There’s often lively debate amongst both IT and business professionals about whether a BYOD policy can benefit organizations. Many business leaders often just follow ‘legacy’ working styles; the 9-5, in-the-office approach that sees people working from a bricks-and-mortar establishment on a set device at set times. This is, after all, the way we’ve worked for decades, and is naturally what most businesses are comfortable with.

The biggest blocker to BYOD is this attitude itself, often stemming from businesses not trusting that work will get done if employees can work from anywhere.

IT leaders, on the other hand, see advances in technology — which BYOD can take advantage of — as a way to improve how people get their work done, as well as a way of improving organizational efficiency and IT strategy.

If you do your research, you’ll likely come across both pros and cons to implementing a BYOD policy. We’ve put these together in the below table to give you an overview of everything you need to consider when implementing a BYOD policy.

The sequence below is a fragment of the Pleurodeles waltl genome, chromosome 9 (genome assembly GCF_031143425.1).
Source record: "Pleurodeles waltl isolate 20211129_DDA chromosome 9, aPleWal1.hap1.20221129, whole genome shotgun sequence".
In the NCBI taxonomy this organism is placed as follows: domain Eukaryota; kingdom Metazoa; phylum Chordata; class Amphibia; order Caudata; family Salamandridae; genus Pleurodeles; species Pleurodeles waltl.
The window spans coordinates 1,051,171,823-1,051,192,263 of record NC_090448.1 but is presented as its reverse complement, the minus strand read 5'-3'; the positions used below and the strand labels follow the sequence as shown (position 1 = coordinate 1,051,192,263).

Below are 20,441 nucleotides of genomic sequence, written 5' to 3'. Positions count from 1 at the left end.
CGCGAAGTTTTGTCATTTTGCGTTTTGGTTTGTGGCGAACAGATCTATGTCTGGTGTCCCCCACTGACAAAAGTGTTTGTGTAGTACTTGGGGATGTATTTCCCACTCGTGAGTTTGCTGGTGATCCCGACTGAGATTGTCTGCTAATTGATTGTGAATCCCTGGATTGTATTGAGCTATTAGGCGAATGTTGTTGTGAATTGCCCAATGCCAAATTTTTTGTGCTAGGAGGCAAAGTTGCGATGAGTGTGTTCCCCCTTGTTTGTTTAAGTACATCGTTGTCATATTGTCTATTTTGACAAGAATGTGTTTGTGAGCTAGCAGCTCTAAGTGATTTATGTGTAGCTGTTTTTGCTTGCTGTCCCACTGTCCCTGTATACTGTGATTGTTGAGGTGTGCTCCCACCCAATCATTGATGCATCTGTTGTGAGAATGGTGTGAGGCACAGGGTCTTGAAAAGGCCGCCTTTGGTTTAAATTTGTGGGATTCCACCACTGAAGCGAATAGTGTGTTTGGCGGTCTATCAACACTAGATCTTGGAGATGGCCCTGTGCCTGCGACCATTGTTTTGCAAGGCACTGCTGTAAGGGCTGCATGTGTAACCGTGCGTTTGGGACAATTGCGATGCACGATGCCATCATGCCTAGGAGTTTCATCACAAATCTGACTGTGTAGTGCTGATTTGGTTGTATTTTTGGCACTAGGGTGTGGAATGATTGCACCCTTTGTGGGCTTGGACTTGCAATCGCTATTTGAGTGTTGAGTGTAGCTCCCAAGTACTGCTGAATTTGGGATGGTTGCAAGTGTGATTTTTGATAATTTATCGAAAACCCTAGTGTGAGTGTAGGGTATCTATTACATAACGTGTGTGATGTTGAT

Pros of BYOD policies

Cons of BYOD policies

Productivity gains from end-users due to less time being spent looking for IT resources

Businesses often worry that employees don’t do as much work when they’re not in the office…

Fewer overheads and less cost because IT doesn’t need to maintain as many managed devices, and can take advantage of high-powered consumer devices instead

Security is usually cited as the key downside to BYOD. Though when properly managed with the right solutions, BYOD doesn’t present any more of a threat than on-site access

Enabling flexible or remote working, so work can get done anywhere, anytime

Challenges around delivering key resources – such as software – to BYO devices. Many organizations think BYOD requires an expensive VDI solution to provide access to those resources

Your end-users (students or employees) are more empowered to get work done. BYOD gives them the access they expect to get their work done

Organizations, mainly businesses, need to create, implement and maintain corporate guidelines around BYOD access – what is and isn’t allowed